What David Starr Jordan set in motion by practicing the art of taxonomy, by following Darwin’s advice to sort creatures by evolutionary closeness, led to a fateful discovery. In the 1980s taxonomists realized that fish, as a legitimate category of creature, do not exist.
But fish, in particular, do not exist.
Why Fish Don’t Exist is one of those memoirs dressed up as an historical investigation, and in the moment, I was completely fascinated by everything Lulu Miller wanted to tell me about her life, what she uncovered about the life of David Starr Jordan (early Ichthyologist and founding President of Stanford University), and how those two lives chimed and clanged together when held up side by side. Miller’s voice is colloquial and chummy, but also philosophical and thoughtful, and I was repeatedly enchanted by her turns of phrase. All of that reflects my reaction in the moment; Miller is a gifted storyteller. But when it was over, it nagged at me that Miller might have been manipulating her narrative in order to conform to a traditional story arc — I doubt very much that Miller didn’t know that Jordan was a white supremicist eugenicist (and, maybe, a murderer) until the point in her story that she tells us so — and so I felt a bit manipulated in the end. That doesn’t change the facts of this narrative — all of which I was fascinated to learn — and it doesn’t change the enchantment I felt in the moment — Miller is a very good storyteller — but it nags at me all the same. More loved than not, I’m rounding up to four caveated stars.
What words go here?
Imagine seeing thirty years of your life undone in one instant. Imagine whatever it is you do all day, whatever it is you care about, whatever you foolishly pick and prod at each day, hoping, against all signs that suggest otherwise, that it matters. Imagine finding all the progress you have made on that endeavor smashed and eviscerated at your feet.
Those words go here.
David Starr Jordan (1851-1931) was a prolific taxonomist (discovering and naming nearly a fifth of the fish from around the world known in his times) who was influenced equally by his Puritan upbringing (and belief that order could be discovered within the chaos of God’s creation) and by Charles Darwin (who encouraged biologists to take a scalpel to their specimens in order to discover how systemic similarities reflect relationships on the web of life). Jordan was so successful at collecting unique species, and so busy in his professional life, that by the time he became the first President of Stanford University, his office contained thousands of named, but unrecorded, specimens in jars. And when the San Francisco Earthquake of 1906 smashed his entire collection, the story has it that Jordan gritted his teeth and went to work, salvaging what he could and more permanently attaching name tags to those specimens that he recognised.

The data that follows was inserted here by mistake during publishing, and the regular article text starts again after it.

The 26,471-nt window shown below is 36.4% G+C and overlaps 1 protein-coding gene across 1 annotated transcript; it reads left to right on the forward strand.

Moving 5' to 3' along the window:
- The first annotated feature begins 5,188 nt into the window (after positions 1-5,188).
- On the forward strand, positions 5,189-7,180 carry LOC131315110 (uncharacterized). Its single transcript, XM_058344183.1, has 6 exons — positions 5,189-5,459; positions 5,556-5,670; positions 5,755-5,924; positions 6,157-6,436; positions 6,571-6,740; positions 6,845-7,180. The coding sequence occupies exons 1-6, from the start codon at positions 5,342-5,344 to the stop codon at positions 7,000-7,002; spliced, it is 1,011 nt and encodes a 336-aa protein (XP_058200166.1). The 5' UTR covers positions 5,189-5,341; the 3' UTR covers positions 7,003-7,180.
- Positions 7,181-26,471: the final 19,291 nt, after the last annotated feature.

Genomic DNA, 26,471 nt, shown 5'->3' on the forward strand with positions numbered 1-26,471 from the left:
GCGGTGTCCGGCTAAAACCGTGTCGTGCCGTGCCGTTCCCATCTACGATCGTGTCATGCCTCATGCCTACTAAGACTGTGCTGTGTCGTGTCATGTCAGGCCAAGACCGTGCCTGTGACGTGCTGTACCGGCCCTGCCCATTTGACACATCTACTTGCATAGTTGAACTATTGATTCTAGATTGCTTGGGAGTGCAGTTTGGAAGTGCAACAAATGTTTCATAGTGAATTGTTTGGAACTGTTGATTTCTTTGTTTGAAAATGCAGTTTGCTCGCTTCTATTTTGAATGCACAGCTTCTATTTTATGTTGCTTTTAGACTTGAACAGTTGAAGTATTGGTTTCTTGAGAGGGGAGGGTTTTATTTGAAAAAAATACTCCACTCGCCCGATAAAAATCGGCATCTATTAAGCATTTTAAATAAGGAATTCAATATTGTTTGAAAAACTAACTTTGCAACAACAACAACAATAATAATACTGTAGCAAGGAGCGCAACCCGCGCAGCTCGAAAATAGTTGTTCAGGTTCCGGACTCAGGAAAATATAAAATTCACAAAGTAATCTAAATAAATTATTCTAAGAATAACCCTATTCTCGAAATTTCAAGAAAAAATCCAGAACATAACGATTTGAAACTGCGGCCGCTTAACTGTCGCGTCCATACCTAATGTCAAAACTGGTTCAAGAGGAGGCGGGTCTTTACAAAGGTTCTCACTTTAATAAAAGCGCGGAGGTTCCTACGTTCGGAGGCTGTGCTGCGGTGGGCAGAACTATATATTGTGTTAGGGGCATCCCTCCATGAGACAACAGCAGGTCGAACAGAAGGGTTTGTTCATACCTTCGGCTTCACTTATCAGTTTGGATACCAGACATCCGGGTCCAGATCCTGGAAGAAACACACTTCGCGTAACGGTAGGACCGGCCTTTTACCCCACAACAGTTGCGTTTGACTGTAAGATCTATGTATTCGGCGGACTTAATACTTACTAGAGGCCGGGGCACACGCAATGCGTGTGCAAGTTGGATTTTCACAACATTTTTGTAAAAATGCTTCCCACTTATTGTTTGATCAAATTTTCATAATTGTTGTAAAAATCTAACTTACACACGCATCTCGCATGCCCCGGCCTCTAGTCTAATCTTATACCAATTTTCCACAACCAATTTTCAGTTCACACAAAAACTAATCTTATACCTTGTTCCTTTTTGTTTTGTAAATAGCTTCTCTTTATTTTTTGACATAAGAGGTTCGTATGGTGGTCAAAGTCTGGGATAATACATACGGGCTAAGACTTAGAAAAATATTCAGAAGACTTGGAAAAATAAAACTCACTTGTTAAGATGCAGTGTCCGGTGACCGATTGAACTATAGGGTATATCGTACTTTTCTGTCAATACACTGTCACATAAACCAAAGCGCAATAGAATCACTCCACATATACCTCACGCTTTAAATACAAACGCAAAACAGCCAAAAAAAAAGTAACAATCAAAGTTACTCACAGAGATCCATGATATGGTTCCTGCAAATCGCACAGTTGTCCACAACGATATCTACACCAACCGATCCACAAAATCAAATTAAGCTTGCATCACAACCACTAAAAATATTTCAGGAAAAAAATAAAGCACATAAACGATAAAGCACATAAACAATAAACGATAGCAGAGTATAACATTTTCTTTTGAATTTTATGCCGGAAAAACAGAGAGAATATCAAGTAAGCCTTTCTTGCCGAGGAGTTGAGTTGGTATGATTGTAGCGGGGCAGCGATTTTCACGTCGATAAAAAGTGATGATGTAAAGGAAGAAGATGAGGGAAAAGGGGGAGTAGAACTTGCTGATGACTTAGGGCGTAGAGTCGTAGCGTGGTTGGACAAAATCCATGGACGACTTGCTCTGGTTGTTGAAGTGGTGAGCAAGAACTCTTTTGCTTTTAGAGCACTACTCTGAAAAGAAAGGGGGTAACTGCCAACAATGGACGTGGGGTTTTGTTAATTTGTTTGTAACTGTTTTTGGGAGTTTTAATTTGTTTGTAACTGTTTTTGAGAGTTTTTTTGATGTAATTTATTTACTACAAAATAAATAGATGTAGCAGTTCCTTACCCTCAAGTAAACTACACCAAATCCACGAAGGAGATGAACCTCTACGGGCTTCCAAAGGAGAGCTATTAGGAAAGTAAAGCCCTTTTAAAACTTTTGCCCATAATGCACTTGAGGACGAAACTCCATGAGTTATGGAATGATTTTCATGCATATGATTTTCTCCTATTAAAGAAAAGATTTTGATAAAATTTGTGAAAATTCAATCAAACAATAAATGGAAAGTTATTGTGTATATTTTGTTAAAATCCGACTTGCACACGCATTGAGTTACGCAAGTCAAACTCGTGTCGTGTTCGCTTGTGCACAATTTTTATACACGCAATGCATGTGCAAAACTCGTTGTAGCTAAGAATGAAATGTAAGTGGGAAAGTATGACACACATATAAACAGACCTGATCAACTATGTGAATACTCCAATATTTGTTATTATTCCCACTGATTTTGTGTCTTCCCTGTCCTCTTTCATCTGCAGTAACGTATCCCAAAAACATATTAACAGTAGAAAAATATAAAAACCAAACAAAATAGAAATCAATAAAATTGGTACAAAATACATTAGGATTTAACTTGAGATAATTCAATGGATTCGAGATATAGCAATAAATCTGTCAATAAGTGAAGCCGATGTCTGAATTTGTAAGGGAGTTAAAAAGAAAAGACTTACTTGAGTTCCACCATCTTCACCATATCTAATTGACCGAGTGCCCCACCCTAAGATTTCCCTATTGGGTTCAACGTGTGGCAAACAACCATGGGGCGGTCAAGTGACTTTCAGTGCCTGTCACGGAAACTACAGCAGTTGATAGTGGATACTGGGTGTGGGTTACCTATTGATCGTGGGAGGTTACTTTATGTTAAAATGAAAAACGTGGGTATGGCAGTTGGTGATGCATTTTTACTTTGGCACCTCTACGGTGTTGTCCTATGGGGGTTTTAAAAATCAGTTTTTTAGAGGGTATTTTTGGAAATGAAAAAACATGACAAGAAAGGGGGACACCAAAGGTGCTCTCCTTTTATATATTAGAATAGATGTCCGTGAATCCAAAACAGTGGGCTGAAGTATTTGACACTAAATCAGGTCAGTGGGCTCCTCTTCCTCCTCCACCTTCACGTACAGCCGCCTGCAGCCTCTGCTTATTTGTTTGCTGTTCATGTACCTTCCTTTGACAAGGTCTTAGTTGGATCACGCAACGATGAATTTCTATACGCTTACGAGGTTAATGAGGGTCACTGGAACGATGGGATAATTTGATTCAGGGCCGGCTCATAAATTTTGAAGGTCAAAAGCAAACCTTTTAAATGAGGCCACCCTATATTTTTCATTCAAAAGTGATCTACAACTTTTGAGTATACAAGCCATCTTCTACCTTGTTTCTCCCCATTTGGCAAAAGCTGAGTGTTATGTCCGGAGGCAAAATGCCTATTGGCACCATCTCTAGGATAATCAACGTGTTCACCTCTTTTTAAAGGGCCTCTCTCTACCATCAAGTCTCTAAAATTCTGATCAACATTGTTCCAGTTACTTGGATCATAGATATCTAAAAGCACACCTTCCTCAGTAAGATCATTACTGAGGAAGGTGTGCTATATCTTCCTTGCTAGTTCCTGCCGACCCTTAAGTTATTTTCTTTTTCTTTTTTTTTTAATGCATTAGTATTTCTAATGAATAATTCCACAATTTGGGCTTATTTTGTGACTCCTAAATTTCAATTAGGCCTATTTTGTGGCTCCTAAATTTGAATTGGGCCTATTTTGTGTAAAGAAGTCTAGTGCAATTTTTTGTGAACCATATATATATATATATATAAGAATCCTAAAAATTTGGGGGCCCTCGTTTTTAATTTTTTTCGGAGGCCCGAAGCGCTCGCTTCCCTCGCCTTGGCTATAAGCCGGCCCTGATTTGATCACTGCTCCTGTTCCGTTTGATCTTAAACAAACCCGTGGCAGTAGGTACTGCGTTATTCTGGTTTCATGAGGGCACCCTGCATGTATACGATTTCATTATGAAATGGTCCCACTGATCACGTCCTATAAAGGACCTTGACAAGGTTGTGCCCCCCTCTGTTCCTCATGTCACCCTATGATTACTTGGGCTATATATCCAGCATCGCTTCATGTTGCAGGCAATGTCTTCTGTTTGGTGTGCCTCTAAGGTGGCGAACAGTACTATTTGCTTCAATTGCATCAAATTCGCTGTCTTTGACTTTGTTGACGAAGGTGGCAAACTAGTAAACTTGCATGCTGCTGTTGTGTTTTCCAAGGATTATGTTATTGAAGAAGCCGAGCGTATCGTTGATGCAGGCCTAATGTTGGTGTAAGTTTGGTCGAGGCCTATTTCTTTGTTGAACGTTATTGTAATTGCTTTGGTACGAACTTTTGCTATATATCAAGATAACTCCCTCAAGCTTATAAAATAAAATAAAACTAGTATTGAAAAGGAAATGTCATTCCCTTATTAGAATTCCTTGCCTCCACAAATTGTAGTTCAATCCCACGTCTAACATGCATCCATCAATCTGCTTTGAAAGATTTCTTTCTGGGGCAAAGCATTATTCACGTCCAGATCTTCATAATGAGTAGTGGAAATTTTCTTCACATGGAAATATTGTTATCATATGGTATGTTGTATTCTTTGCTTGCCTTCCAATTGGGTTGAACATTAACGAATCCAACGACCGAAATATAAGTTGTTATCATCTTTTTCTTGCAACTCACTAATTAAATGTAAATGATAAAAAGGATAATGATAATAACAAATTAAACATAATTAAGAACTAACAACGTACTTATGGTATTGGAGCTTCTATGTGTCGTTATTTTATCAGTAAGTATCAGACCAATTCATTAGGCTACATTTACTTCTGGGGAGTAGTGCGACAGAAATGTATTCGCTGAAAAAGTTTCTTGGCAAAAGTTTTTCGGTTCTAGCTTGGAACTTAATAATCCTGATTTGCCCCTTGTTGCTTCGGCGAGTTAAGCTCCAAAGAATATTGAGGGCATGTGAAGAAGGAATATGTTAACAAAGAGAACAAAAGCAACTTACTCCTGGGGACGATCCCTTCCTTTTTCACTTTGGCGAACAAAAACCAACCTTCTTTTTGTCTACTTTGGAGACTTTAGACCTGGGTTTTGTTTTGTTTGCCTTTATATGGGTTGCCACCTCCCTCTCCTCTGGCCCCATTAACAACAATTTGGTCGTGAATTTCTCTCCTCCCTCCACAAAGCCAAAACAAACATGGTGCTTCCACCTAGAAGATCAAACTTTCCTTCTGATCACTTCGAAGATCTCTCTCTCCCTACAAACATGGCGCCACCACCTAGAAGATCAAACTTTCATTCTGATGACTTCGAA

Maybe Cape Cod is fertile ground for existential transformation. Something about the metals in its sandy soil catalyzing metaphysical shifts — I don’t know. All I know is I, too, had my entire worldview rearranged when I was visiting its shores. It happened when I was about seven years old, and oddly enough, it was that moment that would pave the way for my obsession with David Starr Jordan, that would make him the kind of person I hoped could save me when my life later unraveled.
By contrast, Lulu Miller was raised by her biologist father to be an atheist and to believe that there is no order to the chaos of life; that, in the big picture, her existence mattered very little. Prone to depression and self-harm, when Miller blows up her life as a young adult, it was the anecdote about Jordan getting to work salvaging his collection that gave her own life some sudden purpose; Miller needed to understand what made this man carry on in the face of such overwhelming devastation. As Miller would eventually learn, Jordan wrote prolifically throughout his life (from children’s stories to class syllabi), and Miller plumbs it all for clues, eventually sketching out the entire life of the man and finding ways to make it chime and contrast with her own (in the footnotes of some academic work, Miller even discovers Jordan referencing the one Darwin quote that her own father had framed on his office wall. Significant!) Unflattering information is eventually revealed about Jordan and Miller gloats that it is a fitting karmic retribution (not that she believes in such things) that he spent his life categorising fish, and as a category, they no longer officially exist.
If fish don’t exist, what else do we have wrong? Slow dawning for me, a scientist’s daughter, but when I give up the fish, I realize that science itself is flawed. Not the beacon toward truth I had always thought it was, but a blunt tool that can wreak a lot of havoc along the way.
In the end, I think that Lulu Miller wanted to talk about herself more than she wanted to talk about David Starr Jordan, and that’s not entirely terrible: her story, her work, her family, it’s all interesting. And the information that she divulges about Jordan’s life and work was also interesting, and new, to me (I did not go into this anticipating the negative revelations so I didn’t bristle at Miller’s setup of him as a respected scientist and academic). I was also fascinated to learn that fish don’t exist; how have I not heard that before? A thoroughly enjoyable read in the moment, with a few nagging quibbles after the fact.